This Christmas I'm supposed to take a break from talking about the sheer ridiculousness of celebrating a Christian holiday by putting a shrine to Santa Claus covered in idols surrounded by the fruit of your labor in your most important and focal place of your home. I'm supposed to take a break from pointing out the mass murders made in the name of God. Also, I'm supposed to resist pointing out that if Jesus, his father, and the holy spirit are one god, then Jesus was his own father. Most of all I'm supposed to give something to my parents that they don't have already.

Pay it forward wasn't just a movie with Kevin Spacey. It was something my parents lived. This isn't an easily accomplished task, considering my limited income and the fact that they've bought basically everything I can't, plus what I can. So my siblings and I decided to provide for my parents something that money can't buy. We got them a few kind words.

So I'm sitting on the pot like dad after work, only with the door closed, and I'm writing about my parents. "What they mean to me in a page and a half" or something like that. It's a task that I haven't really undertaken very often, unless you count my sessions with a therapist, then it's probably many times. But this isn't supposed to be like those ones. For one, I haven't been coached on what to say. For two, I haven't needed individual counseling for a while. So I guess this will be kind of like counseling only I'm not supposed to mention things like the fact that I went to counseling…but it's too late for that. This is about ignoring the "bad" things that have happened and remembering the good times we've had.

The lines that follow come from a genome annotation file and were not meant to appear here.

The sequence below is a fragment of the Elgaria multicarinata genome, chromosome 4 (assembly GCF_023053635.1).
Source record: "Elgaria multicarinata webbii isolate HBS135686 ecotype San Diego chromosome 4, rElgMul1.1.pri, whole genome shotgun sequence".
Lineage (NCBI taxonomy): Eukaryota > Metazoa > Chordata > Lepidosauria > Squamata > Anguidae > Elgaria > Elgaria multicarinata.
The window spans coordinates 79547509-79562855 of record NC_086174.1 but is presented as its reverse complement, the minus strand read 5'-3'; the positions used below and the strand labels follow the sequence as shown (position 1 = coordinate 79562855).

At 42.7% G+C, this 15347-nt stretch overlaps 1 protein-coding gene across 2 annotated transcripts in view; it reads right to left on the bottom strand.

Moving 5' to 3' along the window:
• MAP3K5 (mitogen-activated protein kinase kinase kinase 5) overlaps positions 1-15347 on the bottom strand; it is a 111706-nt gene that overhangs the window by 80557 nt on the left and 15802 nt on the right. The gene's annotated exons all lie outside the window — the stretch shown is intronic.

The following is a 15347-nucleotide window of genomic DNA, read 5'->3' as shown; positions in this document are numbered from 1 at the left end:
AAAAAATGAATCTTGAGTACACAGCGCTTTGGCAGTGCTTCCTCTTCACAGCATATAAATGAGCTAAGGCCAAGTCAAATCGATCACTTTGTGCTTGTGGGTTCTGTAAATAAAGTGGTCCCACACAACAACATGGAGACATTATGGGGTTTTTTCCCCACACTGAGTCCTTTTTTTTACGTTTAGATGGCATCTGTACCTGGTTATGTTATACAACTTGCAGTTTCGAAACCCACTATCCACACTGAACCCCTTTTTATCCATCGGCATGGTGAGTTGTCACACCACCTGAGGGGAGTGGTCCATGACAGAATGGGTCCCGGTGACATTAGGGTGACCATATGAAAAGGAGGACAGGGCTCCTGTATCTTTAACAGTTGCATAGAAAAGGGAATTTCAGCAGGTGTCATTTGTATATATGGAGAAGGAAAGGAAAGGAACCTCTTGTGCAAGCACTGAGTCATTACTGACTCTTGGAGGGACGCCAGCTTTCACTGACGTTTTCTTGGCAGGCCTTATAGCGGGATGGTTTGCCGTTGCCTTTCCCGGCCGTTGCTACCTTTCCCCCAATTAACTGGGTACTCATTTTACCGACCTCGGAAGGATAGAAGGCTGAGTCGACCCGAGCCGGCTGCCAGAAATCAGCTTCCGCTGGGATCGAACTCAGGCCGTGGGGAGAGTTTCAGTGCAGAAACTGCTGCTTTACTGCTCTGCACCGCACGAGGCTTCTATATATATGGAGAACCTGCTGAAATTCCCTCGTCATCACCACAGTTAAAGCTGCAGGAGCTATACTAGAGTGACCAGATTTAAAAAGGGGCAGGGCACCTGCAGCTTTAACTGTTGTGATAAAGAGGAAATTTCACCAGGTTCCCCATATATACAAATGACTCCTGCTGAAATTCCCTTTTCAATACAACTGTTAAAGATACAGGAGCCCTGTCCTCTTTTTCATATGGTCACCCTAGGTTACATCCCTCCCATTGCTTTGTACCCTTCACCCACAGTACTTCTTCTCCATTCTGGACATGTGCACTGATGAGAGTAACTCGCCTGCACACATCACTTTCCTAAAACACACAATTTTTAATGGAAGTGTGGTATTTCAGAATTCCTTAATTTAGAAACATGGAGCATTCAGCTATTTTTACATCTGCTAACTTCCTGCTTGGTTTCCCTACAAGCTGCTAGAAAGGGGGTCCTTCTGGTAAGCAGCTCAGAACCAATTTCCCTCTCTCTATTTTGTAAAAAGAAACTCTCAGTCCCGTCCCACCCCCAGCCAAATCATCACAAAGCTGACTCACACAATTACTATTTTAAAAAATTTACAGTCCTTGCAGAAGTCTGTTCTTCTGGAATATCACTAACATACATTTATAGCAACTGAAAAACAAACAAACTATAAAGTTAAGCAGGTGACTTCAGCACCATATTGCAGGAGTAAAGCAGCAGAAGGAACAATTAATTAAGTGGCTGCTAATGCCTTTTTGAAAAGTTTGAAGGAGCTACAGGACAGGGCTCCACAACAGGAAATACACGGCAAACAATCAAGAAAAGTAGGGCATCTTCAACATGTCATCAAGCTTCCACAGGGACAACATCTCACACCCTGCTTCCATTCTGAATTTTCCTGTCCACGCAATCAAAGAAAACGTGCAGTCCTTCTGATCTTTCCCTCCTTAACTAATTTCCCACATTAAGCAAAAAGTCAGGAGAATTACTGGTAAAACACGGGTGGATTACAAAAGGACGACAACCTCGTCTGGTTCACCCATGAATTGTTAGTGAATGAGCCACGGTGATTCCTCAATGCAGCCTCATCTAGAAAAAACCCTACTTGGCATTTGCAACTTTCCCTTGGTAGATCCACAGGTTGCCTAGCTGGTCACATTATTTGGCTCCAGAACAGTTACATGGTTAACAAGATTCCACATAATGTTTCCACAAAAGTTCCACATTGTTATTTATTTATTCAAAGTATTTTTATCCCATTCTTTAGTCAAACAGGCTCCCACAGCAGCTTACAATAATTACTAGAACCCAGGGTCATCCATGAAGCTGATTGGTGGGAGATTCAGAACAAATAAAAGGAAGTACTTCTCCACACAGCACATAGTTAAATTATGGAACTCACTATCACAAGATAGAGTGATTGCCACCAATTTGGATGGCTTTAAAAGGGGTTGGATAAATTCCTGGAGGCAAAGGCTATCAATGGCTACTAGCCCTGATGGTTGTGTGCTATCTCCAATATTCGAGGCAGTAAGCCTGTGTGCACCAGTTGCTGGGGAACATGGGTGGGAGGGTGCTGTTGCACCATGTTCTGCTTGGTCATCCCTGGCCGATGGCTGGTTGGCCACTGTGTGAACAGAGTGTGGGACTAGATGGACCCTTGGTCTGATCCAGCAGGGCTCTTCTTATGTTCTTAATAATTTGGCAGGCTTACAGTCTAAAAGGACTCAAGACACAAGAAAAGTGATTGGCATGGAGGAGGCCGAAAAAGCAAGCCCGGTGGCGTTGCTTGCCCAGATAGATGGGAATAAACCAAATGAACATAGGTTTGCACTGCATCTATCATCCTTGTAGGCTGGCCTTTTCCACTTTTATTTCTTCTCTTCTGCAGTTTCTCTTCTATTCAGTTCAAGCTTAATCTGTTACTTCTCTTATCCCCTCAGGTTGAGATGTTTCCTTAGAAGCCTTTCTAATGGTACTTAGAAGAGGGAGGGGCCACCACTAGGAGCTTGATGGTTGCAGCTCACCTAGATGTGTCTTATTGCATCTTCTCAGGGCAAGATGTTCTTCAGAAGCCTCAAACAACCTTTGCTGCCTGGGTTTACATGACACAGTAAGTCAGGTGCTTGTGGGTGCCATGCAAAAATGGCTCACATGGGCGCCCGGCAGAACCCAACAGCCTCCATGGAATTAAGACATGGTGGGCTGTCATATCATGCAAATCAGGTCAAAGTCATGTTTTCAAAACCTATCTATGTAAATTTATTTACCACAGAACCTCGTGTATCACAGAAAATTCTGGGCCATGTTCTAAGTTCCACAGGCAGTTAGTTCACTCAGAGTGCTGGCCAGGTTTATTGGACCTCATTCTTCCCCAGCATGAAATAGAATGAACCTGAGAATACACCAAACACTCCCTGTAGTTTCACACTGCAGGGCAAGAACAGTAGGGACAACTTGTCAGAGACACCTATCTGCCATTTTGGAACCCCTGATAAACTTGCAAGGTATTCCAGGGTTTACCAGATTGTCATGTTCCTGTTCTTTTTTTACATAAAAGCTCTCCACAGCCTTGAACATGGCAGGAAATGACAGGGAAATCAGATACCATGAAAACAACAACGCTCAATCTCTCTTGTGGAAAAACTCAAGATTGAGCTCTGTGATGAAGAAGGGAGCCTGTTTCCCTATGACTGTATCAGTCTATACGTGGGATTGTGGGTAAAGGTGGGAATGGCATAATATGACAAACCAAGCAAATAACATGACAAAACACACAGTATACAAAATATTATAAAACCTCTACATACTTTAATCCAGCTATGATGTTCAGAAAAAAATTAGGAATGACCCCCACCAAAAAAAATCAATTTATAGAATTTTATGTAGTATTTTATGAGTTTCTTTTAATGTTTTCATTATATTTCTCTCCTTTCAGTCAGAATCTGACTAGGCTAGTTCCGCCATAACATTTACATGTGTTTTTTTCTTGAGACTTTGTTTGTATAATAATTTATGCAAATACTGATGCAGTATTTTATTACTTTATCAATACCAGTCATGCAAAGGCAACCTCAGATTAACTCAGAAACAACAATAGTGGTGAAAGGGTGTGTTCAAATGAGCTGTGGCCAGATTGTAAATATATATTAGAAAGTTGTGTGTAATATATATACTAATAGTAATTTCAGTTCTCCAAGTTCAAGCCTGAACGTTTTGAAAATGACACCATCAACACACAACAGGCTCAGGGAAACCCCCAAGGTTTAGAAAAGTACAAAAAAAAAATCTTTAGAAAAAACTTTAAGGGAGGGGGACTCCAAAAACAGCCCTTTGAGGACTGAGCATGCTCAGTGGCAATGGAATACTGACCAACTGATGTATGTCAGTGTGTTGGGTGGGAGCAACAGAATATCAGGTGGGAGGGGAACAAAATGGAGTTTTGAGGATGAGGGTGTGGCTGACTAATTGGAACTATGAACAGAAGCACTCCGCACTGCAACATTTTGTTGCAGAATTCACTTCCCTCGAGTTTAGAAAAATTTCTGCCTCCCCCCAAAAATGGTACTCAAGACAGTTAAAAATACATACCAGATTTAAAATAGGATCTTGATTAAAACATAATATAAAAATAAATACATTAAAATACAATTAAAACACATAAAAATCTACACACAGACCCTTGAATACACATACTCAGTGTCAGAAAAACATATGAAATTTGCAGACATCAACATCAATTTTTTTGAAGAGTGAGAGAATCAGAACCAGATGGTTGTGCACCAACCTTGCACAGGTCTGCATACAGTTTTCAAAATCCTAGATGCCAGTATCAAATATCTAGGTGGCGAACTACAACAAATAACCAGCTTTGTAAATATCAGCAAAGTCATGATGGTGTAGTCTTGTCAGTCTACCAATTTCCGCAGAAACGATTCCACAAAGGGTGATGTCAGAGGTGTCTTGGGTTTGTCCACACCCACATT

Luckily, I can joke about the bad times because I know that I had a lot more good times with my parents than bad. For every time I saw Mom over the wash basin scrubbing a pair of underwear muttering swears under her breath, there were probably four thousand hugs. For every time I walked down the hallway only to be knocked to the floor by a wall of stink, there were fifty school projects that Dad destroyed the competition with. Actually there were more farts than projects, but that's neither here nor there.

The truth is, Mom and Dad have loved me more than I could ever hope to return. Pay it forward wasn't just a movie with Kevin Spacey. It was something my parents lived. They knew that I was selfish and would only be able to pay them back by loving my future selfish children as much as they loved me, the ungrateful little bastards.

So my hope for the future is to show my children how much my parents loved me, and I will understand when they joke about the times when I farted while wrenching on their car, or broke down before a family vacation, and I'll know that it's only a matter of time before they'll get what's coming to them.

Alright, my leg is falling asleep and I really need to wipe, so it's time to end this.

I love you, Mom and Dad. Merry Christmas.